It’s the source of many jokes, but it’s based in truth: As people age, their health concerns become a frequent conversation topic. So, surely your parents — along with their lists of other aches and pains — would mention failing eyesight, right?

Not necessarily. When it comes to cataracts, the changes in your parents’ vision may be gradual and just seem like a normal part of growing older. It may be up to you to start the conversation about cataracts if your parents are over 60 and any of these situations sound familiar:

  • Your mom mentions blurry vision or double vision in one eye.
  • Your dad has difficulty with or increased anxiety around night driving.
  • Your step-dad mentions seeing halos around lights, such as streetlights or headlights at night.
  • You’ve noticed your step-mom bought brighter lamps for reading and needlework.
  • They’ve had frequent changes in eyeglass or contact lens prescriptions.

Maybe your mom or dad just hasn’t noticed the changes, or maybe they’re scared to bring it up. The idea of surgery can be terrifying, or they might be embarrassed that they’re on the verge of losing their independence or their favorite hobbies.

If you think cataracts might be a problem, approach the conversation with empathy and let them know you care about their health. Mike Gamble of Our Aging Parents cautions you to “be careful to express your concerns in a way that does not patronize or embarrass your parent. Above all, don’t use phrases like ‘You need to …’ or ‘I need you to …’ or ‘You have to ….’”  A scolding or condescending tone can get in the way of your parent taking you seriously.

The Ben Rose Institute on Aging says you should prepare for some resistance: “It is hard for many parents to have their adult children telling them what to do … If they’re not ready to make decisions, respect their stance on these issues.” When they are ready, share these facts so your parent can make an informed choice about investigating cataract surgery.

The diagnostic tests are readily available at an ophthalmologist. Trained eye care professionals, such as those at EyeCare 20/20, will perform simple, in-office tests (such as dilating the pupils with eye drops and examining the eyes with a light) to look for cataracts.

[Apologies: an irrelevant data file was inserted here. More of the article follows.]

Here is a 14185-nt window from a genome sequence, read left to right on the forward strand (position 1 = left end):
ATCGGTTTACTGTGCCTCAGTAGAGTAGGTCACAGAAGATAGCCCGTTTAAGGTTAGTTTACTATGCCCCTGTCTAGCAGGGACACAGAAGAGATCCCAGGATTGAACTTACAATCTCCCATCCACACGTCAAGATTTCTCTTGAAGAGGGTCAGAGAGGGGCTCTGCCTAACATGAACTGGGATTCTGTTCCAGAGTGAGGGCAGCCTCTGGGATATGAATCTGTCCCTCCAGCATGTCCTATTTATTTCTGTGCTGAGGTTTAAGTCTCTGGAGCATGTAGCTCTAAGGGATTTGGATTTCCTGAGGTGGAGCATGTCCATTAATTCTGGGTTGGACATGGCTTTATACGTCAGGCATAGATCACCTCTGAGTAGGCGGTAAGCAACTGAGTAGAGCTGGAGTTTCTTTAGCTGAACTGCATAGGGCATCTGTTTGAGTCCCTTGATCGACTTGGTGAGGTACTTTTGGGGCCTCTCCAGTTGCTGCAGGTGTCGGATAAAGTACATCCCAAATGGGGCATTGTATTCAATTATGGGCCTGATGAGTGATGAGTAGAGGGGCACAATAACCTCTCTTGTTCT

Not all cataracts will need surgery immediately. Doctors recommend surgery when the cataract(s) interfere with the patient’s daily activities and quality of life. But for most people, delaying surgery or trying other options first (such as stronger glasses) won’t cause long-term damage.

Cataract surgery is one of the most common and safest surgeries, according to the National Eye Institute. The NEI also says that about 90% of cataract surgery patients have better vision afterward.

Medicare  covers most of the costs of standard cataract surgery. If your parent is eligible for Medicare, they should talk with the ophthalmologist about what parts of the procedure are covered and what is not.

Most people don’t need general anesthesia. The surgery time is short, and it’s simple enough that most people choose to be awake, with local anesthetics.

Patients go home the same day. Cataract surgery is performed as an outpatient surgery, meaning your parent won’t have to worry about a hospital stay.

Plan to take it easy after cataract surgery. It’s easy to understand precautions like keeping the eye area clean and not rubbing the eye till it’s healed. But the ophthalmologist may also tell your parent to refrain from bending over to pick things up or lifting heavy weights during healing. These restrictions are just as vital to a speedy recovery.

Cataract surgery may lengthen your parent’s life. A study out of Australia suggests that the surgery not only improves the quality of the patient’s life but could also improve longevity.

Laser cataract surgery offers improvements over traditional surgery. Skilled surgeons can use lasers instead of blades to remove cataracts, which typically leads to fewer side effects and even better post-surgery vision.  The laser portion of cataract surgery is not covered by insurance.

Ultimately, choosing cataract surgery is your parent’s decision. But you can help them get all the facts. Talk to them about scheduling a consultation with EyeCare 20/20 to find out if HD cataract surgery can help them get back to the things they love to do.

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